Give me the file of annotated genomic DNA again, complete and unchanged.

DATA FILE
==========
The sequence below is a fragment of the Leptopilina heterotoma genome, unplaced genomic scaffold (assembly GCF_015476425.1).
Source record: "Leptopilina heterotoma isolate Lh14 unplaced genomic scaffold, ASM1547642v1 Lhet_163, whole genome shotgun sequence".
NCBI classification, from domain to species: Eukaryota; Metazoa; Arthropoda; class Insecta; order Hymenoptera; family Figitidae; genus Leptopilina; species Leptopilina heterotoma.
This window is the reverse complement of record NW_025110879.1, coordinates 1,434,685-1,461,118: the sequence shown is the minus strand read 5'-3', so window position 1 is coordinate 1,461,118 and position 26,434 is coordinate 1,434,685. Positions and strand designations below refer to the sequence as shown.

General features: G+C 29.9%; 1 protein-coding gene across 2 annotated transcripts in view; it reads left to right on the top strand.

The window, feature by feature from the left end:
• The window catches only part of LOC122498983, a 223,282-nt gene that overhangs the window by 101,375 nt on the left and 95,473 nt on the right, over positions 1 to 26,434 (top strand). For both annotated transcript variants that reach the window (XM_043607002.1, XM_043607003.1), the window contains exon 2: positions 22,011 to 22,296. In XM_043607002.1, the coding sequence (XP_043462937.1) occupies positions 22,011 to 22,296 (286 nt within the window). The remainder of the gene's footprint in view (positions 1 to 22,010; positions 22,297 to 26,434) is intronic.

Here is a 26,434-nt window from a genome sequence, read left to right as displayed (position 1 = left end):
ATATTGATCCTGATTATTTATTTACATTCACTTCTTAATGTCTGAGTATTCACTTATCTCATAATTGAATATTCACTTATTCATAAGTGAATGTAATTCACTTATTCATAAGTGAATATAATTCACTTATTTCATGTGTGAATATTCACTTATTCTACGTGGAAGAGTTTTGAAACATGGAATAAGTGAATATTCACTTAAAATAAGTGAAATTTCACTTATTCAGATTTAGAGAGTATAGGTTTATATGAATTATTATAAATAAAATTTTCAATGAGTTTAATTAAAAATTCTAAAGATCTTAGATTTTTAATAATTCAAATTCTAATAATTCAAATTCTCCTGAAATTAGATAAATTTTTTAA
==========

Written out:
The sequence below is a fragment of the Leptopilina heterotoma genome, unplaced genomic scaffold (assembly GCF_015476425.1).
Source record: "Leptopilina heterotoma isolate Lh14 unplaced genomic scaffold, ASM1547642v1 Lhet_163, whole genome shotgun sequence".
NCBI classification, from domain to species: Eukaryota; Metazoa; Arthropoda; class Insecta; order Hymenoptera; family Figitidae; genus Leptopilina; species Leptopilina heterotoma.
This window is the reverse complement of record NW_025110879.1, coordinates 1,434,685-1,461,118: the sequence shown is the minus strand read 5'-3', so window position 1 is coordinate 1,461,118 and position 26,434 is coordinate 1,434,685. Positions and strand designations below refer to the sequence as shown.

General features: G+C 29.9%; 1 protein-coding gene across 2 annotated transcripts in view; it reads left to right on the top strand.

The window, feature by feature from the left end:
• The window catches only part of LOC122498983, a 223,282-nt gene that overhangs the window by 101,375 nt on the left and 95,473 nt on the right, over positions 1 to 26,434 (top strand). For both annotated transcript variants that reach the window (XM_043607002.1, XM_043607003.1), the window contains exon 2: positions 22,011 to 22,296. In XM_043607002.1, the coding sequence (XP_043462937.1) occupies positions 22,011 to 22,296 (286 nt within the window). The remainder of the gene's footprint in view (positions 1 to 22,010; positions 22,297 to 26,434) is intronic.

Here is a 26,434-nt window from a genome sequence, read left to right as displayed (position 1 = left end):
ATATTGATCCTGATTATTTATTTACATTCACTTCTTAATGTCTGAGTATTCACTTATCTCATAATTGAATATTCACTTATTCATAAGTGAATGTAATTCACTTATTCATAAGTGAATATAATTCACTTATTTCATGTGTGAATATTCACTTATTCTACGTGGAAGAGTTTTGAAACATGGAATAAGTGAATATTCACTTAAAATAAGTGAAATTTCACTTATTCAGATTTAGAGAGTATAGGTTTATATGAATTATTATAAATAAAATTTTCAATGAGTTTAATTAAAAATTCTAAAGATCTTAGATTTTTAATAATTCAAATTCTAATAATTCAAATTCTCCTGAAATTAGATAAATTTTTTAA